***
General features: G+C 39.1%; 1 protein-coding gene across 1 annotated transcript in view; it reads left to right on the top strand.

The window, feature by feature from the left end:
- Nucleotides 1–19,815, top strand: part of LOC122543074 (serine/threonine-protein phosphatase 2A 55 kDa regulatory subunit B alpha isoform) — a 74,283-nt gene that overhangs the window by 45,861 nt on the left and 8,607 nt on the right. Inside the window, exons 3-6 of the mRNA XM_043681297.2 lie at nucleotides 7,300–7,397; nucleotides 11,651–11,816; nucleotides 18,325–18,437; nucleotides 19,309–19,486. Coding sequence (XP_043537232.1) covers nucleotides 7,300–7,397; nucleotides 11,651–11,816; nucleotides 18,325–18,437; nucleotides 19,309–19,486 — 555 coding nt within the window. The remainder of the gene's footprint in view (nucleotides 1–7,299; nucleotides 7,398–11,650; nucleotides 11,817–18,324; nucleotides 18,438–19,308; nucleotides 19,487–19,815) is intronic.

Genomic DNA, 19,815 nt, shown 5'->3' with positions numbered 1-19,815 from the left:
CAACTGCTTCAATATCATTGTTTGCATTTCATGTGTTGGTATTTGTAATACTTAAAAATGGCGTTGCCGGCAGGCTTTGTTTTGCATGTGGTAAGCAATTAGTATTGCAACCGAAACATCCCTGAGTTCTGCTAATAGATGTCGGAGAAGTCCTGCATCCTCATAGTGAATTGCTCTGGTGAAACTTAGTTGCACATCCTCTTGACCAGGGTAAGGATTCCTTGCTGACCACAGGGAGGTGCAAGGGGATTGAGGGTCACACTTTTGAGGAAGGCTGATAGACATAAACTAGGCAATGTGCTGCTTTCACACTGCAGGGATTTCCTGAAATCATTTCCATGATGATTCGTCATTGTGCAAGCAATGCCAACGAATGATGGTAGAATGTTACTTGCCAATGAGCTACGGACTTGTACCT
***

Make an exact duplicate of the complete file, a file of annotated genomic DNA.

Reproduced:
General features: G+C 39.1%; 1 protein-coding gene across 1 annotated transcript in view; it reads left to right on the top strand.

The window, feature by feature from the left end:
- Nucleotides 1–19,815, top strand: part of LOC122543074 (serine/threonine-protein phosphatase 2A 55 kDa regulatory subunit B alpha isoform) — a 74,283-nt gene that overhangs the window by 45,861 nt on the left and 8,607 nt on the right. Inside the window, exons 3-6 of the mRNA XM_043681297.2 lie at nucleotides 7,300–7,397; nucleotides 11,651–11,816; nucleotides 18,325–18,437; nucleotides 19,309–19,486. Coding sequence (XP_043537232.1) covers nucleotides 7,300–7,397; nucleotides 11,651–11,816; nucleotides 18,325–18,437; nucleotides 19,309–19,486 — 555 coding nt within the window. The remainder of the gene's footprint in view (nucleotides 1–7,299; nucleotides 7,398–11,650; nucleotides 11,817–18,324; nucleotides 18,438–19,308; nucleotides 19,487–19,815) is intronic.

Genomic DNA, 19,815 nt, shown 5'->3' with positions numbered 1-19,815 from the left:
CAACTGCTTCAATATCATTGTTTGCATTTCATGTGTTGGTATTTGTAATACTTAAAAATGGCGTTGCCGGCAGGCTTTGTTTTGCATGTGGTAAGCAATTAGTATTGCAACCGAAACATCCCTGAGTTCTGCTAATAGATGTCGGAGAAGTCCTGCATCCTCATAGTGAATTGCTCTGGTGAAACTTAGTTGCACATCCTCTTGACCAGGGTAAGGATTCCTTGCTGACCACAGGGAGGTGCAAGGGGATTGAGGGTCACACTTTTGAGGAAGGCTGATAGACATAAACTAGGCAATGTGCTGCTTTCACACTGCAGGGATTTCCTGAAATCATTTCCATGATGATTCGTCATTGTGCAAGCAATGCCAACGAATGATGGTAGAATGTTACTTGCCAATGAGCTACGGACTTGTACCT